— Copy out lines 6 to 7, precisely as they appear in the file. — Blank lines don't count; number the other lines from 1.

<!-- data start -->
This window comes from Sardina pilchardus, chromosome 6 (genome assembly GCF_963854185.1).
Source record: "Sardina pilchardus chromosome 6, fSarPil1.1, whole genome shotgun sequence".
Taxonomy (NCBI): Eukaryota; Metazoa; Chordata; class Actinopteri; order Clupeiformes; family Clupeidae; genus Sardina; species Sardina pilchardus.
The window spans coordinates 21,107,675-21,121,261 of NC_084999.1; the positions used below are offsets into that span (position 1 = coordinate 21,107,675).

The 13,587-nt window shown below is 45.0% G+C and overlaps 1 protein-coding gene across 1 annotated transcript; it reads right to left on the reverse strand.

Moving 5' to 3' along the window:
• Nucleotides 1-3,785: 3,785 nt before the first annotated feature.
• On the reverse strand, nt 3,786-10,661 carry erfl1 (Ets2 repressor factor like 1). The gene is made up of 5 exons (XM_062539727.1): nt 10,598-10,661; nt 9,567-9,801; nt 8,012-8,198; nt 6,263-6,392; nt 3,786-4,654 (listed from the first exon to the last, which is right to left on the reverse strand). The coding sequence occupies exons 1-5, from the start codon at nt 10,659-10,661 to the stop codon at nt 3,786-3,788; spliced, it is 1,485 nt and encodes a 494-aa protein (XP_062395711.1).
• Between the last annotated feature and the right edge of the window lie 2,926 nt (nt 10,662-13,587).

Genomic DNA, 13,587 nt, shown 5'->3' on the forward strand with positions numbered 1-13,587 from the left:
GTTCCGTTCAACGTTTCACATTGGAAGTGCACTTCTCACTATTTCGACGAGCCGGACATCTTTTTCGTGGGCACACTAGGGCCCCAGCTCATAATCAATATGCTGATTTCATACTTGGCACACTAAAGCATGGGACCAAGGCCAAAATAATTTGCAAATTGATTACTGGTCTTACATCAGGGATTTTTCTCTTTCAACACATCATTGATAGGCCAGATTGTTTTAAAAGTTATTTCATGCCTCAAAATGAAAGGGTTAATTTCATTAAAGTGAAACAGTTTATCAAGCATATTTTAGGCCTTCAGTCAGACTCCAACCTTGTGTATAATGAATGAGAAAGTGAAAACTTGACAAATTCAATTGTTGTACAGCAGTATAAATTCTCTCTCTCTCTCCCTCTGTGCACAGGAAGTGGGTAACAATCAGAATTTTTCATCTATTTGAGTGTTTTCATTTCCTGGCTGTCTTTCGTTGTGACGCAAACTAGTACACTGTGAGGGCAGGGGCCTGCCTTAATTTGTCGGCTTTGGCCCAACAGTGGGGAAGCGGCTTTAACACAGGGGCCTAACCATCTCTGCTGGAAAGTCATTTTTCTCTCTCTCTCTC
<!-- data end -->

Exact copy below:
Moving 5' to 3' along the window:
• Nucleotides 1-3,785: 3,785 nt before the first annotated feature.